As the clamor for information about Japan abates I’d like to revisit the earthquake we had in Clarkdale, Arizona last Friday. Generally after an earthquake event in Arizona the Arizona Earthquake Information Center releases a preliminary bulletin to offer basic information about the size and exact location of the event. For smaller instrumentally felt earthquakes, depending on size and available information, a bulletin is not always generated. For example, there was a small (2.8) earthquake in the east Grand Canyon area last weekend, which has no bulletin but is available for review in our eq database. For both the searchable database and bulletin postings please visit the AEIC site: http://www4.nau.edu/geology/aeic/aeic.html.

The magnitude 3.7 event locates just north of the Magnitude 3.6 event the area experienced west of Sedona in January of this year (distance between them at about .5 km is well below the estimated error in these locations). There was one small (M 1.9) event in December of last year that occurred just east of these events. All three of these are an interesting development in the regional seismicity, since we have seen very little historic activity at this specific site.

Below is a short period record from a station NW of Flagstaff. Most of the felt reports that the Earthquake Center received were reports from people inside of buildings in the Cottonwood area. The shaking lasted just a few seconds and no damage was reported. Several people indicated that the sensation felt mostly like a jolt, followed by short duration shaking. At this time no foreshocks or aftershocks have been associated with this event.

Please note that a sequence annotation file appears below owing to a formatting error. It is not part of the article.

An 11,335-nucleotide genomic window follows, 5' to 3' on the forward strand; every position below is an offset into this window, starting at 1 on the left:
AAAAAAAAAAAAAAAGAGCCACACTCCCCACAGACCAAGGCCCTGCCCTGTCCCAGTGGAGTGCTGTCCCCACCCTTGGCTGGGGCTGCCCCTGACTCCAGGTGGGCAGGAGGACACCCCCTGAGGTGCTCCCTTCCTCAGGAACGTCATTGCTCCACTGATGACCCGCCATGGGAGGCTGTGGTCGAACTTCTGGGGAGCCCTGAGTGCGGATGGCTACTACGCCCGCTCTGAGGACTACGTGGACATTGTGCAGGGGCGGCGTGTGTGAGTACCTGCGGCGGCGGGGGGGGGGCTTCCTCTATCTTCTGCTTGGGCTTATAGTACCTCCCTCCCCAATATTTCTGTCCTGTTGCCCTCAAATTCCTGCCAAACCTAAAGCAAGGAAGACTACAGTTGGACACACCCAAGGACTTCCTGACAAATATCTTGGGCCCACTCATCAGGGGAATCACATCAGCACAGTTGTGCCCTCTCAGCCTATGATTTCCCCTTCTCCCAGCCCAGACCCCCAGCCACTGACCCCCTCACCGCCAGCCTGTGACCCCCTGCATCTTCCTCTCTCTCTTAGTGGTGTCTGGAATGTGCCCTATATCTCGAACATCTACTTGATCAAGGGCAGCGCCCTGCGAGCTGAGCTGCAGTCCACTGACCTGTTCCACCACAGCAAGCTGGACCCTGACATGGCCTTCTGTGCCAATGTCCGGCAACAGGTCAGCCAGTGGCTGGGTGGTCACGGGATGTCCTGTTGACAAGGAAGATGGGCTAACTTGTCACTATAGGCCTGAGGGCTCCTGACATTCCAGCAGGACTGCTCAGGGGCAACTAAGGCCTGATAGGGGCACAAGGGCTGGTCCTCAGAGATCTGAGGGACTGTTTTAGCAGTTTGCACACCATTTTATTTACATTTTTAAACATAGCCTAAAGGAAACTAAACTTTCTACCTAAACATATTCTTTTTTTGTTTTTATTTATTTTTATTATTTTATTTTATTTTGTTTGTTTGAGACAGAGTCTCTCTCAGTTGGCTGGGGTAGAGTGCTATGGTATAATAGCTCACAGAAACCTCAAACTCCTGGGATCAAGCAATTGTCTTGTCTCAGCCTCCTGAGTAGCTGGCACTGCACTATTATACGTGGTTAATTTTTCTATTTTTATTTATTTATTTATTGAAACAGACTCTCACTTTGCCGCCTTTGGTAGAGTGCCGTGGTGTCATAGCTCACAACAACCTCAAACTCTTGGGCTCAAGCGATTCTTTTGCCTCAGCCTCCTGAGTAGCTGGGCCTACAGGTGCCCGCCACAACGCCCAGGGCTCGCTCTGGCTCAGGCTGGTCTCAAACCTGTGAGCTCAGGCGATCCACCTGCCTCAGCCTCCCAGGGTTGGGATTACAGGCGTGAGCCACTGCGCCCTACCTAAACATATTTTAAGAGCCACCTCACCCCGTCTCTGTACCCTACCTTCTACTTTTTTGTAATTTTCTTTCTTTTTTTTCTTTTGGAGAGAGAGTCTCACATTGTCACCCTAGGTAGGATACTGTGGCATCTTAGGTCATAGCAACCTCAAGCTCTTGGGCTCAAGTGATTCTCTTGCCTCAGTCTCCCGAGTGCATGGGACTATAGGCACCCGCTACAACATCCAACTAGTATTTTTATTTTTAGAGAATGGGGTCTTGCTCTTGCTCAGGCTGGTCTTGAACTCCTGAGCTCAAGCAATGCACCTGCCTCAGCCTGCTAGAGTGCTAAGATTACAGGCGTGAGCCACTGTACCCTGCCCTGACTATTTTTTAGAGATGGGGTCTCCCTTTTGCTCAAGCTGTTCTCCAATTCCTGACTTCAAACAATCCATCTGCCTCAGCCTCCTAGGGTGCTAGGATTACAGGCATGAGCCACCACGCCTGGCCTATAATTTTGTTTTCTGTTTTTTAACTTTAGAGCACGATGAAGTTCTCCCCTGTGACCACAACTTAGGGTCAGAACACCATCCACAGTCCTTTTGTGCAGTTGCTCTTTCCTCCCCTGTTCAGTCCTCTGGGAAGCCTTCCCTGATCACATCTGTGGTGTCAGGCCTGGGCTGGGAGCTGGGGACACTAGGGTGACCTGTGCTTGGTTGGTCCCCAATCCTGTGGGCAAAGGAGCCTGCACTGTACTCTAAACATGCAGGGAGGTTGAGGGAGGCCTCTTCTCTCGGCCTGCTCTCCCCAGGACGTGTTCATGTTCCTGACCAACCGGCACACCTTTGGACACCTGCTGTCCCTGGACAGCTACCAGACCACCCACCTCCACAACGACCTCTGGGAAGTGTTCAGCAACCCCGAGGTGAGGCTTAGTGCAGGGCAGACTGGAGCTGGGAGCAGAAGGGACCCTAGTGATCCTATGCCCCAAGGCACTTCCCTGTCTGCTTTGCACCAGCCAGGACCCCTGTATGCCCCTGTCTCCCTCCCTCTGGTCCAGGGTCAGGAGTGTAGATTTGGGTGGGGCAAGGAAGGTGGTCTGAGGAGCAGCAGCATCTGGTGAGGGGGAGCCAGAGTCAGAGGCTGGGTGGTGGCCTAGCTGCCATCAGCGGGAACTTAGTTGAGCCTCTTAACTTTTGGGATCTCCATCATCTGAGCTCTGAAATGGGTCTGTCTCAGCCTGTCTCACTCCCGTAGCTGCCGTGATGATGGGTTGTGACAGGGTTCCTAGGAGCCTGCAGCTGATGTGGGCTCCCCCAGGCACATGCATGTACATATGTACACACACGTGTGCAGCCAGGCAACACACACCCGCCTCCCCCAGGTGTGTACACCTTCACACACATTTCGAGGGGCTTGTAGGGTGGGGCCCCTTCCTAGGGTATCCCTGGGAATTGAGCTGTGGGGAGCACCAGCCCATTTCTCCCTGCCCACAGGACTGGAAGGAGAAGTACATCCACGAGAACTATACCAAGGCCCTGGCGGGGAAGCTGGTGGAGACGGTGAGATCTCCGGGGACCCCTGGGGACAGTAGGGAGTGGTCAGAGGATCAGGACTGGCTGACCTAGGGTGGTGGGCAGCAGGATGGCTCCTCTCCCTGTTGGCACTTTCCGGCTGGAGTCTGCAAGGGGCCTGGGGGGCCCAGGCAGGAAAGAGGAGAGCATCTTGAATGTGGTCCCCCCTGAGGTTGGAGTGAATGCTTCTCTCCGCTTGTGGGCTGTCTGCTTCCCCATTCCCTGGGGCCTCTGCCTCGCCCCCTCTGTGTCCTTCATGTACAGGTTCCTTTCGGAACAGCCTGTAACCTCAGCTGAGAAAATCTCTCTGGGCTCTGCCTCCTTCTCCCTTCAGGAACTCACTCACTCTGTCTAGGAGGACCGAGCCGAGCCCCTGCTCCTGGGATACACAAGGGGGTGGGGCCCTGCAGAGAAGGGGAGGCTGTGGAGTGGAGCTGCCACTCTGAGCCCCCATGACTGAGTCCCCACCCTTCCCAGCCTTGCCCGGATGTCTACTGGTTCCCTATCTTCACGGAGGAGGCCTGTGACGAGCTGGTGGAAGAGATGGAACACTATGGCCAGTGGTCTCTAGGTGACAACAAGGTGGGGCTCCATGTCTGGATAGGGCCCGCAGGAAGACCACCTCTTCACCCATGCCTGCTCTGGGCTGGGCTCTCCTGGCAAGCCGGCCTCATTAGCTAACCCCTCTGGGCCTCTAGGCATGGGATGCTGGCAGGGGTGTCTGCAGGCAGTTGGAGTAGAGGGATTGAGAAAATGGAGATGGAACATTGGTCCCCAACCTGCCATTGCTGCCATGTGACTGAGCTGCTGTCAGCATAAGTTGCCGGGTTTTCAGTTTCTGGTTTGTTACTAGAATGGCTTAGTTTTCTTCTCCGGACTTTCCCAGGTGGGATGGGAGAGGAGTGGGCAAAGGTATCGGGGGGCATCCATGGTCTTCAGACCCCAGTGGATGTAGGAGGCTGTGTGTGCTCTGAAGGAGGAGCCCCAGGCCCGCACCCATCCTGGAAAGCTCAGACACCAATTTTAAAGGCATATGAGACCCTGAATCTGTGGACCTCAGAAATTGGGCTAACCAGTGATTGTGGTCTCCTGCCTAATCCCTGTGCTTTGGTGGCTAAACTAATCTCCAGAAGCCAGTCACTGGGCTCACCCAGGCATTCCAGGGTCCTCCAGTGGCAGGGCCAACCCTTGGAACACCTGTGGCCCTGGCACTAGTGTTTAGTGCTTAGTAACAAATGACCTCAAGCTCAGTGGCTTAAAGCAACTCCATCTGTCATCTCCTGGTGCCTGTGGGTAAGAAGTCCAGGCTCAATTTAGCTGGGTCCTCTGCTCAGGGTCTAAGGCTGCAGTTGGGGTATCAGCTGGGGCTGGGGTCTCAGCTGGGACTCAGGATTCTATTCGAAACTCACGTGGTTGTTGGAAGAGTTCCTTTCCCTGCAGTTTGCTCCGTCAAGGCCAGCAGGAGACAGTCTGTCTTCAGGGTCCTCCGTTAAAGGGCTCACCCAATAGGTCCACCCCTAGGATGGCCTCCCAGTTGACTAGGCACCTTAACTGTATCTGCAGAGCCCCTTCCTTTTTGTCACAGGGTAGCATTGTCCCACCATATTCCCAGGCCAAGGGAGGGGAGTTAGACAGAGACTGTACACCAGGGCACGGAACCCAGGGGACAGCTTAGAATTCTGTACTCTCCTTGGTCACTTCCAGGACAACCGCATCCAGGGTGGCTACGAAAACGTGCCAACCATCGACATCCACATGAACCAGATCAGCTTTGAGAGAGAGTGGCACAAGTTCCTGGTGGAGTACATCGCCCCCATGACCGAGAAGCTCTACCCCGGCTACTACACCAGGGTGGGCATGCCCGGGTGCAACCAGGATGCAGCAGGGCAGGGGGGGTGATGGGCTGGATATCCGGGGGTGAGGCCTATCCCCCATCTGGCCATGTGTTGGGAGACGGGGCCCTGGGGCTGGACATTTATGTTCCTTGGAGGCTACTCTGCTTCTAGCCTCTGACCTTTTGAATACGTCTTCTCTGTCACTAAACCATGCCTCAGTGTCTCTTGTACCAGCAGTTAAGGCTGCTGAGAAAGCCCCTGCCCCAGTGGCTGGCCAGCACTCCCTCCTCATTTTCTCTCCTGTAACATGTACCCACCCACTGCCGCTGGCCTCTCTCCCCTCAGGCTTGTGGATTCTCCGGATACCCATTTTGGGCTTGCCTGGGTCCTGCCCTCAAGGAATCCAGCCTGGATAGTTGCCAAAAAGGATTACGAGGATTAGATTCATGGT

The recent earthquakes, not shown on this map would plot directly north of Clarkdake. The TA data, indicated by the pink dots, are from mine blasts south of the epicenter and are not included in our earthquake catalog. The Clarkdale earthquakes would plot about ten kilometers to the north of that.

The catalog is scattered with not too distant events, some of which are loosely associated with known faults in the region. To the southwest there was a larger 4.9 event, discussed last month. That 1976 event showed 40° dipping SW extension likely associated with the Prescott Valley Grabens near Williamson, Arizona. There was some activity in the Big Chino area in the mid and late 90’s. Smaller events with no source mechanism analysis, but from what we know about that fault, associated activity would be NW trending extensional.

Based on trenching done by the AZGS, a recurrence interval is estimated at 20,000-30,000 years and the maximum credible earthquake is between 7.0-7.25. The survey also mapped a new fault, called the Little Chino, late in 2009. That fault displayed active Quaternary (last 1.8 my) structures and a similar trending fault plane which rotates towards the north as you move north along it. Lithostatic stress caused by the elevation gradient between the Basin and Range Province in SW Arizona and the high elevation Colorado Plateau in NE Arizona is one of several proposed explanations for the observed stress orientations in this area. None of these geographically close faults are the likely culprit for the most recent events, and the absence of fault plane solutions for these events makes fault assignment simply guesswork. They do however explain a little bit about local crustal structure in this region of the transition zone.

March 24, 2011 Lisa Linville